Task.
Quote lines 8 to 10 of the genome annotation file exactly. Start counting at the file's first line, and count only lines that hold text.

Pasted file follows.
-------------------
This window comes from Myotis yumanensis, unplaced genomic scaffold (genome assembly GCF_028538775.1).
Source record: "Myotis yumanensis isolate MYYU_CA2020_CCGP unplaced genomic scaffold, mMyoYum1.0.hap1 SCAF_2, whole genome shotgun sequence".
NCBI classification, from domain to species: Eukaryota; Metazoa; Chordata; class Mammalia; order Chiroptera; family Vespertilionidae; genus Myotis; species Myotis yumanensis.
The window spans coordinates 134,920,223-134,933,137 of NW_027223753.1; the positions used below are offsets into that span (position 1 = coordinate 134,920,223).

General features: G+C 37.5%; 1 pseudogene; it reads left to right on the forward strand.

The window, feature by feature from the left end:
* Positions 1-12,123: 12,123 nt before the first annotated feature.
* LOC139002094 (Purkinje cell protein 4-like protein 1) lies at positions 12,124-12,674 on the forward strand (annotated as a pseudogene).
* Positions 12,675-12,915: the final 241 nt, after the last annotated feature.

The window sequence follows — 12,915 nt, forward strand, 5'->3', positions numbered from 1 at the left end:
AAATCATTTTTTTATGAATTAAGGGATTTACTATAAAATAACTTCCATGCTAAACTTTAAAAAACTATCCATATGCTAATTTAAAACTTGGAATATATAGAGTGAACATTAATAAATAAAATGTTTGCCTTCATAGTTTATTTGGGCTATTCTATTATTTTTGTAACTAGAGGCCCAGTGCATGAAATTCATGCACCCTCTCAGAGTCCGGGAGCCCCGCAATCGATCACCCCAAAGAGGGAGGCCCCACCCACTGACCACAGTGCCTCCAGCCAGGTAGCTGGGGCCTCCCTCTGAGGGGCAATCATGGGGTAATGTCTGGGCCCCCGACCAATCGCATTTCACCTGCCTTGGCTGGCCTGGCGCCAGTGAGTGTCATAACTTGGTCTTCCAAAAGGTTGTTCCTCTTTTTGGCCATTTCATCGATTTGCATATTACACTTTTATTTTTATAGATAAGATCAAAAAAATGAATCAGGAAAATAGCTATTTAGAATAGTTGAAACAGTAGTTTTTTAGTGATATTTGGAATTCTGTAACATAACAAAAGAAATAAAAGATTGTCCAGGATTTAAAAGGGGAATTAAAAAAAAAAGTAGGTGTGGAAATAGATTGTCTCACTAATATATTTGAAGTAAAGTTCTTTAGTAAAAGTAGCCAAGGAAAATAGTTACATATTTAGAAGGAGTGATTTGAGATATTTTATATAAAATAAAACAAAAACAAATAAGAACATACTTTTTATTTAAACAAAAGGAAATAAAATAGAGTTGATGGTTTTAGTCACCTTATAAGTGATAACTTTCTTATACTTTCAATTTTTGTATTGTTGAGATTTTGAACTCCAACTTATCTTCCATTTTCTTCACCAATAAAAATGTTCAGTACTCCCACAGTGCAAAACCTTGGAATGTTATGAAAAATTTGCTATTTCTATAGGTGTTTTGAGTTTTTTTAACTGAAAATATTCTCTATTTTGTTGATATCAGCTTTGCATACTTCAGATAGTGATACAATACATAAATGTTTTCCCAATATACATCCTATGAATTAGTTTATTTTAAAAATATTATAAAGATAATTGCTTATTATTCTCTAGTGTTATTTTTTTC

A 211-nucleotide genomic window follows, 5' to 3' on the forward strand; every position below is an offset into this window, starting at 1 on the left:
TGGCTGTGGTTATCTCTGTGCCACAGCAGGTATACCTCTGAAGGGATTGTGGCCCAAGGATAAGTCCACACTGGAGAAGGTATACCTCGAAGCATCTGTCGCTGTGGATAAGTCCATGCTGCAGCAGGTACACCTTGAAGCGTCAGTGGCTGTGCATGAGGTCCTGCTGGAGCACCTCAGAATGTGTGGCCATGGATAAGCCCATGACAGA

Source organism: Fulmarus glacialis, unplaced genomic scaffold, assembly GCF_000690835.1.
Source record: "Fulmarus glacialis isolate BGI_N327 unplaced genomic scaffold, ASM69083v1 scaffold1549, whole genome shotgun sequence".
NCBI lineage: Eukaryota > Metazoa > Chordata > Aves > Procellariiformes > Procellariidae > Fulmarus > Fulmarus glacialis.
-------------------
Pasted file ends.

* LOC139002094 (Purkinje cell protein 4-like protein 1) lies at positions 12,124-12,674 on the forward strand (annotated as a pseudogene).
* Positions 12,675-12,915: the final 241 nt, after the last annotated feature.

The window sequence follows — 12,915 nt, forward strand, 5'->3', positions numbered from 1 at the left end: